PORTLAND, Ore. (AP) — Mohamed Mohamud, the young Somali American convicted of trying to bomb Portland's downtown square while it was filled with holiday cheer, will learn Wednesday if he gets to leave prison before he's an old man.
Mohamud, 23, could get life in prison at Wednesday's hearing in U.S. District Court, but federal prosecutors recommend a 40-year sentence.
The Somali American was arrested Nov. 26, 2010, after pressing a keypad button on a cellphone that he believed would trigger a bomb where thousands of people gathered for the annual lighting of a Christmas tree.
In reality, nobody was in danger. The truck bomb was a fake supplied by undercover FBI agents posing as al-Qaida recruiters. The undercover agents made friends with Mohamud — a teenager at the time — after learning he had written for an online jihadi magazine and exchanged emails with accused terrorists.
Jurors rejected Mohamud's entrapment defense at his January 2013 trial. His lawyers, however, continue to point out that the former Oregon State University student had no plans to attack until after he met the undercover agents.
The sentencing was originally scheduled for 2013, but was pushed back a year after the government's disclosure that warrantless overseas wiretaps helped make its case. The defense unsuccessfully sought a new trial.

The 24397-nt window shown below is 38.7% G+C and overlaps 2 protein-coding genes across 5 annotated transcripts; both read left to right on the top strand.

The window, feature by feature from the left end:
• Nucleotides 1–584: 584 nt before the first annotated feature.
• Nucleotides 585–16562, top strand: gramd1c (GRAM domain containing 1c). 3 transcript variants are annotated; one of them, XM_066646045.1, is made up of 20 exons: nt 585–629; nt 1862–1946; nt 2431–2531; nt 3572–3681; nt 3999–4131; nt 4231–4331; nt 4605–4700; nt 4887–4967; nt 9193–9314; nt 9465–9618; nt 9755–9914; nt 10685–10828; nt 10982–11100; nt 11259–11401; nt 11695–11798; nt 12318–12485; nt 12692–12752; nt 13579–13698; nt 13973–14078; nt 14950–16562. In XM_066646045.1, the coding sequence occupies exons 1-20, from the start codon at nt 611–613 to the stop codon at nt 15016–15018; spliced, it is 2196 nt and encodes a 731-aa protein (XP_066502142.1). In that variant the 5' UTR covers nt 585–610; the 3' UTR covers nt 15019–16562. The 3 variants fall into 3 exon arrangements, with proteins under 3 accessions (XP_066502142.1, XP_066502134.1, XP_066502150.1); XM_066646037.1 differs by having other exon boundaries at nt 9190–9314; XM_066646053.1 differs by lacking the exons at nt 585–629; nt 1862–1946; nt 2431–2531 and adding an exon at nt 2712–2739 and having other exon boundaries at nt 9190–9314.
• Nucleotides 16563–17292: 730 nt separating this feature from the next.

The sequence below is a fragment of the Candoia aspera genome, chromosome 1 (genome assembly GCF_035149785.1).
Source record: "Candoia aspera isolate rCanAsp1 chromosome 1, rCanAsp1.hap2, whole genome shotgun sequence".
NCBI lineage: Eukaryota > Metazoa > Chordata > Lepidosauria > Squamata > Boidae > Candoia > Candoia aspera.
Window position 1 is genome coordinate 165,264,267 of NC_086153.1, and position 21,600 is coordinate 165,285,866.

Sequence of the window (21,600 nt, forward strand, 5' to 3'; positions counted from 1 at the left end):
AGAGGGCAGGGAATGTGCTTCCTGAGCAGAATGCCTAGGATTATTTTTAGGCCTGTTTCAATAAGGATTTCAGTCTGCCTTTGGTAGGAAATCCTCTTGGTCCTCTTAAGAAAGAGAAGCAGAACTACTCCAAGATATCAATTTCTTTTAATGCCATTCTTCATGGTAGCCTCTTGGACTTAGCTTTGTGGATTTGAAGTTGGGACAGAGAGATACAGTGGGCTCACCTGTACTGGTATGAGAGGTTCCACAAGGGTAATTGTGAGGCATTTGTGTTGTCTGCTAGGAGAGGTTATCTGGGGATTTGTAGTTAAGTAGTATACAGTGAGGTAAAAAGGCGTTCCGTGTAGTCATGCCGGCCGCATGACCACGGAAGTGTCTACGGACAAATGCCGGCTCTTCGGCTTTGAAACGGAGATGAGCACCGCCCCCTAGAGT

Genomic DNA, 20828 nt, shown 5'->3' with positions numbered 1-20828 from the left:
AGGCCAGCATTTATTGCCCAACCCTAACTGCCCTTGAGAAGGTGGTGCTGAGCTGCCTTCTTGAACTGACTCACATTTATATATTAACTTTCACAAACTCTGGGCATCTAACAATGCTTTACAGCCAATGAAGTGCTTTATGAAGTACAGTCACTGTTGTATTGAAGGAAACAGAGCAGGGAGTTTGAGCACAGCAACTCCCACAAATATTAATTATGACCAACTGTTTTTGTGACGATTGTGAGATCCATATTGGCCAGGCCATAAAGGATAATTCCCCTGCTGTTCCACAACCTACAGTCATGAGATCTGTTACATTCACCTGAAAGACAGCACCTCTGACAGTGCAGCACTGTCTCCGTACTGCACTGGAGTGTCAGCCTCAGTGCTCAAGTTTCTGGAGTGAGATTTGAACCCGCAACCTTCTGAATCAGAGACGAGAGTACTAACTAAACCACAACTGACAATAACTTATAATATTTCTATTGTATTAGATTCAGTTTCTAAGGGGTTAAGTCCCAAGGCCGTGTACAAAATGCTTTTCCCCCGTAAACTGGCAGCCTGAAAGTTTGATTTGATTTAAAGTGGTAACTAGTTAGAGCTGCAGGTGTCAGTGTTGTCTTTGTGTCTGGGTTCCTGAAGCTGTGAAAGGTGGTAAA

In his sentencing memorandum, lead prosecutor Ethan Knight wrote that Mohamud never wavered in his willingness to kill thousands that November day.
"The evidence at trial established that defendant's murderous conduct was the culmination of a mindset that began to develop years before the commencement of the government's investigation," Knight wrote in the August 2013 filing. "Over that period, defendant became radicalized to such a startling degree that he was willing to commit chilling acts of violence in the name of Islamic extremism."
In a reply submitted two weeks ago, Chief Deputy Public Defender Stephen Sady described the recommended sentence as "draconian." He noted that Abu Khalid Abdul-Latif only got an 18-year sentence last year when he was sentenced for plotting to attack a Seattle military processing station with machine guns and grenades.
Unlike Abdul-Latif, Mohamud has shown remorse and did not have a prior criminal background, Sady wrote.
"The defense of entrapment does not posit that everything is the government's fault and that he is guiltless," Sady wrote in the Sept. 19 reply. "On the contrary, he recognizes that the government had legitimate concerns regarding his writings and activities."
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